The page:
Ideally in Undine’s mind, a fight was contested by both sides based on the demands placed on their honor. Both parties were as invested in the struggle as the situation demanded, which meant fights to the death only occurred when both parties had something worth laying down their lives for.
In a battle against the Shadowfolk main forces, there would be soldiers fighting because they’d been ordered to die, and there would be Pact Knight’s who were fighting because the Shadowfolk gave them no other choice. It wouldn’t be a combat of equals, it would be warriors fighting like rabid animals against a force with no option but to act as exterminators.
“I would be careful with the use of that word Tonel,” Iana said. “Of the two of us, one is listening to your progenitor informing her of your indiscretions with the attaches you’ve kept over the years and the other is the ‘Elder’ who is so removed from what his people need that he can’t hear the one voice that unites them all.”
“You’re lying, I’m the first among the Elders, I am the best for my people!” Tonel’s voice rose in ire and volume.
“Are you?” Iana asked, stepping past the protective barrier of the Shadowfolk and Pact Knight’s who stood before her. “Who profits from the Revolution Stratagem?”
“All of my people!” he said.
“We will have the vengeance long denied us!”
“No. You won’t,” Iana said. “You’re like a child lashing out at nothing and all you would have gotten from your vendetta is nothing. I am not your enemy, and neither if Queen Alari. She was the one who enacted your vengeance for you. It was by her hands that the Butcher King died. You owe her your thanks and gratitude.”
“You don’t understand our vengeance at all.”
“I’ve burned cities in the name of vengeance. I’ve shattered the boundaries of the realms in the name of revenge. I’ve stood before the wrath of a god with justice on my lips and righteous fury in my soul. You’ve lived longer than me but you will never know as much about vengeance as I do.”
Iana stood nose to nose with Tonel, the fire around her in no sense physical and in no way deniable.
“At least not until you experience the mercy that I’ve seen,” she said, the fierce anger that stormed around her washing away like the tide.
“Vengeance is foolish,” she finished. “Especially misguided vengeance.”
“Vengeance is what we are!” Tonel said.
It wasn’t Iana’s voice that spoke, despite the fact that it was her mouth which moved.
“We have always been more than any one thing,” the speaker said. “We are not vengeance, we are who we chose to be. Always and forever. That is the legacy I left for you.”
“Who are you?” Tonel asked, stepping back as terror rippled down his body.
“You know who I am,” Silian said. “You’ve always known but you’ve never wanted to hear me.”
“I don’t know what you’re talking about.”
Tonel took another step backwards, and his troops shifted uneasily, their weapons lowering as their leader became visibly unglued.
“It’s time Tonel, there’s still one piece of honor left for you, one act of dignity as yet unruined.”
“What are you talking about?” Tonel brought his weapon up to ward off Iana’s advance.
“He’s speaking of you stepping down,” Iana said as she took a step forward. “You’ve led your people to this precipice. Others are waiting to lead them back, release those who serve you, don’t carry this madness any further. We don’t have any room left to work with.”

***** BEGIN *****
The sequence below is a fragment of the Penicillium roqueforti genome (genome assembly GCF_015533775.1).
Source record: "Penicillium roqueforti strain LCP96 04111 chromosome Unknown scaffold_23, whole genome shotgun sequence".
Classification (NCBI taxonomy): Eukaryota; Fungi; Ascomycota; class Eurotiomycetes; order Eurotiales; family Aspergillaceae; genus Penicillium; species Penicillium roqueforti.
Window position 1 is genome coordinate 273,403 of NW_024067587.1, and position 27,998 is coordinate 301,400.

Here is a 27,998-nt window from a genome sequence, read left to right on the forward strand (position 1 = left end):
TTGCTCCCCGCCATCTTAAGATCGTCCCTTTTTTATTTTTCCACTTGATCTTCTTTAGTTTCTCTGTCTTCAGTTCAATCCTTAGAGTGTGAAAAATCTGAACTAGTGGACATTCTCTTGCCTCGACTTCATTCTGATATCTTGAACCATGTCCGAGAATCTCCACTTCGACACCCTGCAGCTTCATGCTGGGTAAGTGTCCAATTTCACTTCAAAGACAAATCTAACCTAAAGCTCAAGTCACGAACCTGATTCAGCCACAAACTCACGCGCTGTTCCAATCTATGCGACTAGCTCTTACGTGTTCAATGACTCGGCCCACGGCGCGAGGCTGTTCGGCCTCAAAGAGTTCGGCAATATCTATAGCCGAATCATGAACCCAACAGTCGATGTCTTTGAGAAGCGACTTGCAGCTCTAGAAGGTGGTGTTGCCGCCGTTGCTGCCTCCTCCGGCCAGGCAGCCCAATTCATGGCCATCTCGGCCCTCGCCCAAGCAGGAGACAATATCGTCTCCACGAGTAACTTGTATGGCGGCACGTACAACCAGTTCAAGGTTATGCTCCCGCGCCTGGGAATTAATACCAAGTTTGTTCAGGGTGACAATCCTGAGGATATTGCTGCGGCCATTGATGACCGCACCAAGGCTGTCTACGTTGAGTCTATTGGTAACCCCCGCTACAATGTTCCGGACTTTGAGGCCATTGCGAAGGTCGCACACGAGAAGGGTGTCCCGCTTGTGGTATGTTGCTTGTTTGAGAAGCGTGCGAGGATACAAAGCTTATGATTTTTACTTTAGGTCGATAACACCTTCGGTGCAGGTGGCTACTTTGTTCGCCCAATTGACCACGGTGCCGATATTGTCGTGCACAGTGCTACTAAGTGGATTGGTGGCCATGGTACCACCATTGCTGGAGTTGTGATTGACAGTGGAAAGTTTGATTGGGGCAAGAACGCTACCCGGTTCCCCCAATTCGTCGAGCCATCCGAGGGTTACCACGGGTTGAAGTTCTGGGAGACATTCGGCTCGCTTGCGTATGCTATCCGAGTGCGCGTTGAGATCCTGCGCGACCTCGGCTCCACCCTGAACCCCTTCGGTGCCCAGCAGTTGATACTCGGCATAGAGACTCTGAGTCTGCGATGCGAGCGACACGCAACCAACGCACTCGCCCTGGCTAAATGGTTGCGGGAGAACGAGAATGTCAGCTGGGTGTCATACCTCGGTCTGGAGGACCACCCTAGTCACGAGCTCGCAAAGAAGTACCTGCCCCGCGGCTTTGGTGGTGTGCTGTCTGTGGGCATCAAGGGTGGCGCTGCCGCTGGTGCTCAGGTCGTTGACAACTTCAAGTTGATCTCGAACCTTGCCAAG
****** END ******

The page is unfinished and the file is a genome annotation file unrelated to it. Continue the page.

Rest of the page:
“No.” Tonel threw down his weapon. “I will never give up what it mine. It’s mine! Do you hear me! These people are mine! Their greatness is my greatness. It’s greatness that I gave to them and that they will spend for me!”
He turned to his troops, body livid with pulsing rage.
“Do it!” he screamed. “Kill them! Kill her! Do it!”
Silence echoed over the quarry.
It was no longer a battlefield.
No one was willing to fight.
Not for a madman. Not for a tyrant. Not when there was a better way.
Tonel’s scream when he realized this tore through Undine. He’d never heard a sound of such primal fury and loss before. Even as fast as Undine was, Tonel’s movement was hard to follow.
In a blink the Shadowfolk Elder exploded with magical fire. Before another passed, he’d regained his weapon and was rushing at Iana.
The Pact Knights moved as one but in between blinks, Iana simply wasn’t there and Tonel streaked through the space she’d appeared to be in.
In the end, Undine wasn’t sure if Tonel meant to dash off into the Abyss or whether he had simply blundered in his final attack. Blundering seemed more likely and was the story that seemed to spread the easiest among the Shadowfolk.
Iana, standing just a few feet away had perhaps the best view but she spoke of it only as a ‘tragic accident’ and seemed content to allow the memory of the late and unlamented Tonel to pass away without further comment.
“So what is this pact thing she’s put together with the Shadowfolk?” Eorn asked after they were safely back in Castle Highcrest.
“From what I understand, Iana’s instituted a ‘Princess’ Council’,” Undine said.
“And that would be what exactly?” Eorn asked.
“A group of advisors who will help her understand Gallagrin and it’s people better.”
“That doesn’t sound like a big deal,” Eorn said. “Why is everyone up in arms about it?”
“Apparently she’s planning to give each of them her Voice when she takes the throne,” Undine said.
“Wait, like Lady Dae has Queen Alari’s Voice?” Eorn asked.
“Exactly. They’ll all be able to speak as the monarch.”
“Won’t that get….?”
“Confusing? Messy? Why yes.”
“You’re looking forward to this aren’t you?”
“They’ll be be trying times once our foreign princess comes to power but yes, I think they’ll be worth hanging around for too,” Undine said. “Provided you’re here with me?”
“Heh, like you could lose me if you tried,” Eorn said and punched Undine affectionately in the shoulder.